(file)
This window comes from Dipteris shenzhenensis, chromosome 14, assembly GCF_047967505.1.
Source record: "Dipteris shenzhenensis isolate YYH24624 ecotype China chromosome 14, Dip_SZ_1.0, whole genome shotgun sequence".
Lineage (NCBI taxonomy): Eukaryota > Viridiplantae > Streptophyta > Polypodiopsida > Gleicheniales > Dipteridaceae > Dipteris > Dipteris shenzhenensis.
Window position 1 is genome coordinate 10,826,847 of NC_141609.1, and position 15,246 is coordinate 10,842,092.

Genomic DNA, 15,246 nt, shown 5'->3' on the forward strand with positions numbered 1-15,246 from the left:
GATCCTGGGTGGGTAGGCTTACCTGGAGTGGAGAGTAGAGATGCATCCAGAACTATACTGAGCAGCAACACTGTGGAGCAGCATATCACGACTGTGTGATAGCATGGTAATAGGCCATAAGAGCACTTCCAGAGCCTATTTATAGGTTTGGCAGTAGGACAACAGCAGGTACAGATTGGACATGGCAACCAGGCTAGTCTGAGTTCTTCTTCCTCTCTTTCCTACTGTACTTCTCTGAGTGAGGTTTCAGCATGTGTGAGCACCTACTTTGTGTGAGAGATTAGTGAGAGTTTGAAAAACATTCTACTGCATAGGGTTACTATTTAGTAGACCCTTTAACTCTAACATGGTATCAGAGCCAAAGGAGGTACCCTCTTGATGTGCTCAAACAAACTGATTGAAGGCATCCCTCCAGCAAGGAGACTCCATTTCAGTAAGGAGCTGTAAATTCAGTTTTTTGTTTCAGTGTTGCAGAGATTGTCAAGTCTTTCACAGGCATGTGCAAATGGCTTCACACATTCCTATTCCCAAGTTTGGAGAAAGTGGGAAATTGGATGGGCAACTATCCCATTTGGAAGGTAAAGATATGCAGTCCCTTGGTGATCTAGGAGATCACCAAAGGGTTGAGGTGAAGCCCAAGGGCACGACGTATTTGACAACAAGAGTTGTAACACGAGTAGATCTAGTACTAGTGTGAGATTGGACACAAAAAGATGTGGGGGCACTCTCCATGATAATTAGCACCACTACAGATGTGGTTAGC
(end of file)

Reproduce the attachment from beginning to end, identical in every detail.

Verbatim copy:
This window comes from Dipteris shenzhenensis, chromosome 14, assembly GCF_047967505.1.
Source record: "Dipteris shenzhenensis isolate YYH24624 ecotype China chromosome 14, Dip_SZ_1.0, whole genome shotgun sequence".
Lineage (NCBI taxonomy): Eukaryota > Viridiplantae > Streptophyta > Polypodiopsida > Gleicheniales > Dipteridaceae > Dipteris > Dipteris shenzhenensis.
Window position 1 is genome coordinate 10,826,847 of NC_141609.1, and position 15,246 is coordinate 10,842,092.

Genomic DNA, 15,246 nt, shown 5'->3' on the forward strand with positions numbered 1-15,246 from the left:
GATCCTGGGTGGGTAGGCTTACCTGGAGTGGAGAGTAGAGATGCATCCAGAACTATACTGAGCAGCAACACTGTGGAGCAGCATATCACGACTGTGTGATAGCATGGTAATAGGCCATAAGAGCACTTCCAGAGCCTATTTATAGGTTTGGCAGTAGGACAACAGCAGGTACAGATTGGACATGGCAACCAGGCTAGTCTGAGTTCTTCTTCCTCTCTTTCCTACTGTACTTCTCTGAGTGAGGTTTCAGCATGTGTGAGCACCTACTTTGTGTGAGAGATTAGTGAGAGTTTGAAAAACATTCTACTGCATAGGGTTACTATTTAGTAGACCCTTTAACTCTAACATGGTATCAGAGCCAAAGGAGGTACCCTCTTGATGTGCTCAAACAAACTGATTGAAGGCATCCCTCCAGCAAGGAGACTCCATTTCAGTAAGGAGCTGTAAATTCAGTTTTTTGTTTCAGTGTTGCAGAGATTGTCAAGTCTTTCACAGGCATGTGCAAATGGCTTCACACATTCCTATTCCCAAGTTTGGAGAAAGTGGGAAATTGGATGGGCAACTATCCCATTTGGAAGGTAAAGATATGCAGTCCCTTGGTGATCTAGGAGATCACCAAAGGGTTGAGGTGAAGCCCAAGGGCACGACGTATTTGACAACAAGAGTTGTAACACGAGTAGATCTAGTACTAGTGTGAGATTGGACACAAAAAGATGTGGGGGCACTCTCCATGATAATTAGCACCACTACAGATGTGGTTAGC